Bromine is a chemical element with the symbol Br and atomic number 35. It is a volatile red-brown liquid at room temperature that evaporates readily to form a similarly coloured vapour. Its properties are intermediate between those of chlorine and iodine. Isolated independently by two chemists, Carl Jacob Löwig (in 1825) and Antoine Jérôme Balard (in 1826), its name was derived from the Ancient Greek βρῶμος (bromos) meaning "stench", referring to its sharp and pungent smell.
Elemental bromine is very reactive and thus does not occur as a free element in nature. Instead, it can be isolated from colourless soluble crystalline mineral halide salts analogous to table salt, a property it shares with the other halogens. While it is rather rare in the Earth's crust, the high solubility of the bromide ion (Br−) has caused its accumulation in the oceans. Commercially the element is easily extracted from brine evaporation ponds, mostly in the United States and Israel. The mass of bromine in the oceans is about one three-hundredth that of chlorine.
At standard conditions for temperature and pressure it is a liquid; the only other element that is liquid under these conditions is mercury. At high temperatures, organobromine compounds readily dissociate to yield free bromine atoms, a process that stops free radical chemical chain reactions. This effect makes organobromine compounds useful as fire retardants, and more than half the bromine produced worldwide each year is put to this purpose. The same property causes ultraviolet sunlight to dissociate volatile organobromine compounds in the atmosphere to yield free bromine atoms, causing ozone depletion. As a result, many organobromine compounds—such as the pesticide methyl bromide—are no longer used. Bromine compounds are still used in well drilling fluids, in photographic film, and as an intermediate in the manufacture of organic chemicals.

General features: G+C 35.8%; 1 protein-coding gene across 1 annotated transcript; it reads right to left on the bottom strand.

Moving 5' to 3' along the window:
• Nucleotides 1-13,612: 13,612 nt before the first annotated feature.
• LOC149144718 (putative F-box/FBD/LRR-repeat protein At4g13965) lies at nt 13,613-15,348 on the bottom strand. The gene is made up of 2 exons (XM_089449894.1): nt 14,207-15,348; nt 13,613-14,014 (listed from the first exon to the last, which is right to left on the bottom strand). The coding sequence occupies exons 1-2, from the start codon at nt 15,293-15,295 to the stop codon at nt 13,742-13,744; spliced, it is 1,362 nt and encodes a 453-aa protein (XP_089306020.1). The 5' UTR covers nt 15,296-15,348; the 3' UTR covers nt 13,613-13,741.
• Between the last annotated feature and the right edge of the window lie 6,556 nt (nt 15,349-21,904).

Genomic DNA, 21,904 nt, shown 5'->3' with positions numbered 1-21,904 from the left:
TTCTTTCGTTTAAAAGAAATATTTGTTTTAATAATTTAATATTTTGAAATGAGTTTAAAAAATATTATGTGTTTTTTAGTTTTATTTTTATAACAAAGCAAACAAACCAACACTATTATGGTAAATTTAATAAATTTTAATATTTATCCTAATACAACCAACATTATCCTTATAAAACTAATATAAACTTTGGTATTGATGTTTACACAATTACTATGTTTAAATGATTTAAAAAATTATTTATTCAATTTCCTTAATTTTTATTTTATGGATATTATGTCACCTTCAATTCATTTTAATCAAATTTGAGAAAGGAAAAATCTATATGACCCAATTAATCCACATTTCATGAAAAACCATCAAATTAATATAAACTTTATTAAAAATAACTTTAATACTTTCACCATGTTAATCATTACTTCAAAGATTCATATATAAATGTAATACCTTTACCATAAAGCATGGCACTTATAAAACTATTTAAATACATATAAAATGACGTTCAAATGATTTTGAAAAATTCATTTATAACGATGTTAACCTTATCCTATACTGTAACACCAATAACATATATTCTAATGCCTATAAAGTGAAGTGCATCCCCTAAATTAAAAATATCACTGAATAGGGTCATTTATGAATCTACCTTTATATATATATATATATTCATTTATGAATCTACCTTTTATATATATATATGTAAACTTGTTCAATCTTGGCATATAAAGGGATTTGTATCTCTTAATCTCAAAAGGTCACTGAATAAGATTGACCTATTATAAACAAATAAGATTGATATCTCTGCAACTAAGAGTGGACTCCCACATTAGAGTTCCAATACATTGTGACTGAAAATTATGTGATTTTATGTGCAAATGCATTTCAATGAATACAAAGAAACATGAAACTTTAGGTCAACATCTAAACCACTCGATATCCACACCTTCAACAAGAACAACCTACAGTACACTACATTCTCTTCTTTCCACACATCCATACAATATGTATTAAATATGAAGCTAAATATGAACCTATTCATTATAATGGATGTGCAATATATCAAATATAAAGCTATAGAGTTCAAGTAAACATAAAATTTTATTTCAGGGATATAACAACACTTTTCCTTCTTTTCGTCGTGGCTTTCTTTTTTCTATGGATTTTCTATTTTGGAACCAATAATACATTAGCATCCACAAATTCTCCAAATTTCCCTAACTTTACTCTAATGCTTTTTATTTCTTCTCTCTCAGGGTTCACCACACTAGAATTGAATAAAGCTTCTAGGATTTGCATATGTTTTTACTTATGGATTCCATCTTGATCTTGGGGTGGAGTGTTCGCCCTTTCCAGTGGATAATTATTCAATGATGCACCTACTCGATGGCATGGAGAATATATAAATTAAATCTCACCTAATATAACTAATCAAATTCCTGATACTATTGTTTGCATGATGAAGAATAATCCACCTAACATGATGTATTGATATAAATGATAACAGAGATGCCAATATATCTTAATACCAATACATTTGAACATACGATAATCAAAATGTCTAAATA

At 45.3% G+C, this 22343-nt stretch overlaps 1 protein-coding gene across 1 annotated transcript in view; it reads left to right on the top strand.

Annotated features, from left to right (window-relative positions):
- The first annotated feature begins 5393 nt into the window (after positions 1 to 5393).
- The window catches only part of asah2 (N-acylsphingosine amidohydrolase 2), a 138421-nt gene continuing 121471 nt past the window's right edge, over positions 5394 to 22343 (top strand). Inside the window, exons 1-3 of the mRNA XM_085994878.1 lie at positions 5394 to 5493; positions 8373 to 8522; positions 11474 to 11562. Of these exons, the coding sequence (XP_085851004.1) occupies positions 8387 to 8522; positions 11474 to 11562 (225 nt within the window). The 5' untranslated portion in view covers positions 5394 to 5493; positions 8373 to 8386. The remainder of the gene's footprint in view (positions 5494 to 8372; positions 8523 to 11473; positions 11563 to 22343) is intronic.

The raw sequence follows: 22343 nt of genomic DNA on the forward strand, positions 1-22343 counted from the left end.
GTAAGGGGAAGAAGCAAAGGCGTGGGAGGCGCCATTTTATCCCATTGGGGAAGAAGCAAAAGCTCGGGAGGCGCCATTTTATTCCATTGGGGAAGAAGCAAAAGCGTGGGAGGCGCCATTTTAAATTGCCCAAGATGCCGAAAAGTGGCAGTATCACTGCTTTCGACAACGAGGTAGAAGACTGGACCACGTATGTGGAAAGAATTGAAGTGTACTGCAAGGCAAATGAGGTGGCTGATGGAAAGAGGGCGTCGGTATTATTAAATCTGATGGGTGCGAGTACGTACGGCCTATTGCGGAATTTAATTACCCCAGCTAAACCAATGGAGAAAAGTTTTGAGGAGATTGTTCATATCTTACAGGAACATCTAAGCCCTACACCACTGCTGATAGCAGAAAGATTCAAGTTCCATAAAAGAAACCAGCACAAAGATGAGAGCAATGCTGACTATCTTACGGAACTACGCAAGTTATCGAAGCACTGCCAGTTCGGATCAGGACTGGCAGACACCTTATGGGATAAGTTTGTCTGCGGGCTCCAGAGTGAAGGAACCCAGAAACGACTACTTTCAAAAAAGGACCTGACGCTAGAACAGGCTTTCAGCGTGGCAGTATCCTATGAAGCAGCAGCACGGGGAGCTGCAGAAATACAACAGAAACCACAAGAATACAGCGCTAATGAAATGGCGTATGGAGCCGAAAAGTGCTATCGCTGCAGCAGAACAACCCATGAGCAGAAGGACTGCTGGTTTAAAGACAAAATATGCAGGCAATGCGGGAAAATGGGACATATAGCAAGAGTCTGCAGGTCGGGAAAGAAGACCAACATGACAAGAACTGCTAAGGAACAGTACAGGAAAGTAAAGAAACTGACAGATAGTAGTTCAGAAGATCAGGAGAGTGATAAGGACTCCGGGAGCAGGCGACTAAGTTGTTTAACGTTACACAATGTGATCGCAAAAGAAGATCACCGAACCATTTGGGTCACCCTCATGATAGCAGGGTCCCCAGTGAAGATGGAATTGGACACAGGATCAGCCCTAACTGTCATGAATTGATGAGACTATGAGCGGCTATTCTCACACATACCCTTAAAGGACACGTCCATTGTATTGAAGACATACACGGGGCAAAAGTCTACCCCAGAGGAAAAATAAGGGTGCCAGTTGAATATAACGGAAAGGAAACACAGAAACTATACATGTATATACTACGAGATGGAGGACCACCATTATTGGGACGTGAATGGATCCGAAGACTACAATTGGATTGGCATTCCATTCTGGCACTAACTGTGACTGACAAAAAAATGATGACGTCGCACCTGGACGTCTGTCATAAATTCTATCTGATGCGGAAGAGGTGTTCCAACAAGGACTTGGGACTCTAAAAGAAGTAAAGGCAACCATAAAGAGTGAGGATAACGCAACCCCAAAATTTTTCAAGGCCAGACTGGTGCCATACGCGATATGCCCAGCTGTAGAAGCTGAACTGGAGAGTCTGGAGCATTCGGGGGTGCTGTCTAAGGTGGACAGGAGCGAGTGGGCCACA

Large amounts of bromide salts are toxic from the action of soluble bromide ions, causing bromism. However, bromine is beneficial for human eosinophils, and is an essential trace element for collagen development in all animals. Hundreds of known organobromine compounds are generated by terrestrial and marine plants and animals, and some serve important biological roles. As a pharmaceutical, the simple bromide ion (Br−) has inhibitory effects on the central nervous system, and bromide salts were once a major medical sedative, before replacement by shorter-acting drugs. They retain niche uses as antiepileptics.